The History of Gummy Bears

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Gummy bears are tiny (.79 inches long) gelatin-based candies with a distinctive rubbery texture that are molded in the approximate shape of a bear. The original Haribo candies are sold in packages that contain five flavors: orange, lemon, lime, raspberry and pineapple. All are in predictable colors, except the pineapple, which is clear.

Beginnings

  • The original gummy bear was invented by German confectioner Hans Riegel. Riegel founded his candy company, Haribo, in 1920. The name is an acronym of Riegel's first and last names, and his city of birth, Bonn. Riegel died in World War II, but his son and namesake took over the company in the 1940s and expanded operations, eventually operating 18 candy factories in Europe.

Bears

  • In the 1960s, Haribo began distributing the classic bear-shaped treats under the name "Gold-Bears." The concept had been around since the factory's early days, when the little treats were called "Dancing Bears." In 1982, Haribo began to manufacture the first American-made Gold-Bears, and Americans began to refer to them generically as "gummy bears" or "gummi bears."

Competitors

  • A second German company, Trolli, introduced the gummy worm in 1981 based on a similar recipe. The Trolli gummy worms, led by their two-inch-long Brite Crawler, are now the best-selling gummy candies in the world. Trolli also produces a number of other gummy candies, including a bear-shaped candy. The Trolli red gummy bear is cherry, rather than raspberry, flavored.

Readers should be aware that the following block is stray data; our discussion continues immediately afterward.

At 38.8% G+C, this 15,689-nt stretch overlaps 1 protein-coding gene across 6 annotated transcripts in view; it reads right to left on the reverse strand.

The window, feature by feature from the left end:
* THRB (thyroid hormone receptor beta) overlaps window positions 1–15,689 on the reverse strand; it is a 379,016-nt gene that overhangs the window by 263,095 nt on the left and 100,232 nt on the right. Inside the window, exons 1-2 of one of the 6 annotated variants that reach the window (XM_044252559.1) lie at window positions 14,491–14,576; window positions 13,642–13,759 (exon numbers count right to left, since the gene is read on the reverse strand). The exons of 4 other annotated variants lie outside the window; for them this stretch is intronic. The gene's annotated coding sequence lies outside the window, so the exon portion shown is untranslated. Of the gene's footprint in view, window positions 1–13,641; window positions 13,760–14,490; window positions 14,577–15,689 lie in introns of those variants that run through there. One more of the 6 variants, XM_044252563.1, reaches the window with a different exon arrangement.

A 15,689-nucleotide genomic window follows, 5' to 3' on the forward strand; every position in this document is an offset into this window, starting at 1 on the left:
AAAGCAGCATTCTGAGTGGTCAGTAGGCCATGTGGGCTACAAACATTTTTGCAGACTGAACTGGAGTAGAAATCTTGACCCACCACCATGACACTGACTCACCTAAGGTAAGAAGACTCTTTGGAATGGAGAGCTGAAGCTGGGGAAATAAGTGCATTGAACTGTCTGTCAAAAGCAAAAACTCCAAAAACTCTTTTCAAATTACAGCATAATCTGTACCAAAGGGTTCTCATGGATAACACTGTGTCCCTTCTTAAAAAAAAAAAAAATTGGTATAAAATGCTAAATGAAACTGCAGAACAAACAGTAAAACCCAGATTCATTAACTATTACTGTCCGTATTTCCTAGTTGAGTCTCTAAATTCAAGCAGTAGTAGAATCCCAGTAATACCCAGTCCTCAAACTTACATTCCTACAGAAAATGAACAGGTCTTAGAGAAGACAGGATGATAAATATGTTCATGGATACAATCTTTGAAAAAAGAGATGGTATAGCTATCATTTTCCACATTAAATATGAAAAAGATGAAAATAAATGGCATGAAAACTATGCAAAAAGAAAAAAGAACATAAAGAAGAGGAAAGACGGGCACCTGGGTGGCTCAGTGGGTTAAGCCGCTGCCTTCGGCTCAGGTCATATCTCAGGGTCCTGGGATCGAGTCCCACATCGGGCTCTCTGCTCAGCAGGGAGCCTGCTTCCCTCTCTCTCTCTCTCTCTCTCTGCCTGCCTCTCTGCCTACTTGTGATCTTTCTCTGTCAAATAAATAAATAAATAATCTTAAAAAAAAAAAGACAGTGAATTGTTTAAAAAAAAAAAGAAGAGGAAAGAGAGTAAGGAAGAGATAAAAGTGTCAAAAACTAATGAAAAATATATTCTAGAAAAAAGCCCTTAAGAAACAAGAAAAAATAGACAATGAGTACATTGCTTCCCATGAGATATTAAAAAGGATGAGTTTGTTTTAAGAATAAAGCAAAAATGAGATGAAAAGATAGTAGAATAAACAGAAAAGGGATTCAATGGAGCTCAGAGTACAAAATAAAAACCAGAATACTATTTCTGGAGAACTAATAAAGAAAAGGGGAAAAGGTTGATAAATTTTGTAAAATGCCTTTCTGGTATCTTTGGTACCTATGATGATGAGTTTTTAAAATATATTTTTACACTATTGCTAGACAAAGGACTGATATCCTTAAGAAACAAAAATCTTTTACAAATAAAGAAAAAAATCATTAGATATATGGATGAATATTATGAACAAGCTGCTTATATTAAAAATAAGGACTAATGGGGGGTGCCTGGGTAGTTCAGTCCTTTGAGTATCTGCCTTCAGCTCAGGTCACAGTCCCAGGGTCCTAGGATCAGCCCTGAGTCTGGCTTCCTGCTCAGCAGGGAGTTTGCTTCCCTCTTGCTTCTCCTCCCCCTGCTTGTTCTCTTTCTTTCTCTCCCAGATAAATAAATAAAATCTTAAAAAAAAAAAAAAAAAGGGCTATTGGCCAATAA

Recipe

  • Gummy bears are made of corn syrup, sugar, gelatin, dextrose (another sugar), citric acid, starch, artificial colors, coconut oil, carnauba wax, and artificial and natural flavors. The candies are made by pumping a mix of sugars, starch and gelatin through a steel coil that is steam-heated on the outside to cook the candy. After a vacuum chamber removes excess moisture from the candy, flavorings and colors are mixed in. The candies are molded in starch-filled molds and allowed to "cure" before packaging.

Icons

  • Haribo makes a gelatin-free Gold-Bear especially for the vegetarian Muslim market, and other companies offer organic versions made with real fruit. Gummy bears have become a pop culture icon, with their own TV show, addiction support group and page on Facebook. Under development are gummy candies with tooth-protective xylitol as well as a vitamin-fortified version.

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References

  • Photo Credit Case Western
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